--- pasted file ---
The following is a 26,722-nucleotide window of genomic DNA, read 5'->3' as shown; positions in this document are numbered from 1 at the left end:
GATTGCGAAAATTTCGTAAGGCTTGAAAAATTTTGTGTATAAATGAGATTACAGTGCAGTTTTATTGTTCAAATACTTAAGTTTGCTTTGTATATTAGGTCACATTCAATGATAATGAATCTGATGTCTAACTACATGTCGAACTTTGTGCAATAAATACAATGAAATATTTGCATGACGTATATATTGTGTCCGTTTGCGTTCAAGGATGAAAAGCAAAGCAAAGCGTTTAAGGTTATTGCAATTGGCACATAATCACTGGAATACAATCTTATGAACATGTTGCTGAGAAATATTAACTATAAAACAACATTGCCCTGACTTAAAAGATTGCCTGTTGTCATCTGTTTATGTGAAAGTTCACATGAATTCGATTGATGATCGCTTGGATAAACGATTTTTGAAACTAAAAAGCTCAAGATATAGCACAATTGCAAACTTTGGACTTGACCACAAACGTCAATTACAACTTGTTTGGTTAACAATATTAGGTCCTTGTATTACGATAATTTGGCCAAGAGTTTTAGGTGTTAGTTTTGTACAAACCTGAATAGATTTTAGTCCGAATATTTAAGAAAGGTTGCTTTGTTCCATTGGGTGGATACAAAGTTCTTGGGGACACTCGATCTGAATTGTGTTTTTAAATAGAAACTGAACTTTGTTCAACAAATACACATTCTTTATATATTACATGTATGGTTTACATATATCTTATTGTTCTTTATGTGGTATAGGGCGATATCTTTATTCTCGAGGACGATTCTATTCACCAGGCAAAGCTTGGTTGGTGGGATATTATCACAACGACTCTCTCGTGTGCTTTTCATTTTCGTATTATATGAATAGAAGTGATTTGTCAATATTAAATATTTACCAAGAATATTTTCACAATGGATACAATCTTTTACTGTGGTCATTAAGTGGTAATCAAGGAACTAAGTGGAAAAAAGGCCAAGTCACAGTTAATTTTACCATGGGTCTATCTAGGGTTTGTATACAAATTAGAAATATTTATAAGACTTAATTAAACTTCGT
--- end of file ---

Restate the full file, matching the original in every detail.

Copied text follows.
The following is a 26,722-nucleotide window of genomic DNA, read 5'->3' as shown; positions in this document are numbered from 1 at the left end:
GATTGCGAAAATTTCGTAAGGCTTGAAAAATTTTGTGTATAAATGAGATTACAGTGCAGTTTTATTGTTCAAATACTTAAGTTTGCTTTGTATATTAGGTCACATTCAATGATAATGAATCTGATGTCTAACTACATGTCGAACTTTGTGCAATAAATACAATGAAATATTTGCATGACGTATATATTGTGTCCGTTTGCGTTCAAGGATGAAAAGCAAAGCAAAGCGTTTAAGGTTATTGCAATTGGCACATAATCACTGGAATACAATCTTATGAACATGTTGCTGAGAAATATTAACTATAAAACAACATTGCCCTGACTTAAAAGATTGCCTGTTGTCATCTGTTTATGTGAAAGTTCACATGAATTCGATTGATGATCGCTTGGATAAACGATTTTTGAAACTAAAAAGCTCAAGATATAGCACAATTGCAAACTTTGGACTTGACCACAAACGTCAATTACAACTTGTTTGGTTAACAATATTAGGTCCTTGTATTACGATAATTTGGCCAAGAGTTTTAGGTGTTAGTTTTGTACAAACCTGAATAGATTTTAGTCCGAATATTTAAGAAAGGTTGCTTTGTTCCATTGGGTGGATACAAAGTTCTTGGGGACACTCGATCTGAATTGTGTTTTTAAATAGAAACTGAACTTTGTTCAACAAATACACATTCTTTATATATTACATGTATGGTTTACATATATCTTATTGTTCTTTATGTGGTATAGGGCGATATCTTTATTCTCGAGGACGATTCTATTCACCAGGCAAAGCTTGGTTGGTGGGATATTATCACAACGACTCTCTCGTGTGCTTTTCATTTTCGTATTATATGAATAGAAGTGATTTGTCAATATTAAATATTTACCAAGAATATTTTCACAATGGATACAATCTTTTACTGTGGTCATTAAGTGGTAATCAAGGAACTAAGTGGAAAAAAGGCCAAGTCACAGTTAATTTTACCATGGGTCTATCTAGGGTTTGTATACAAATTAGAAATATTTATAAGACTTAATTAAACTTCGT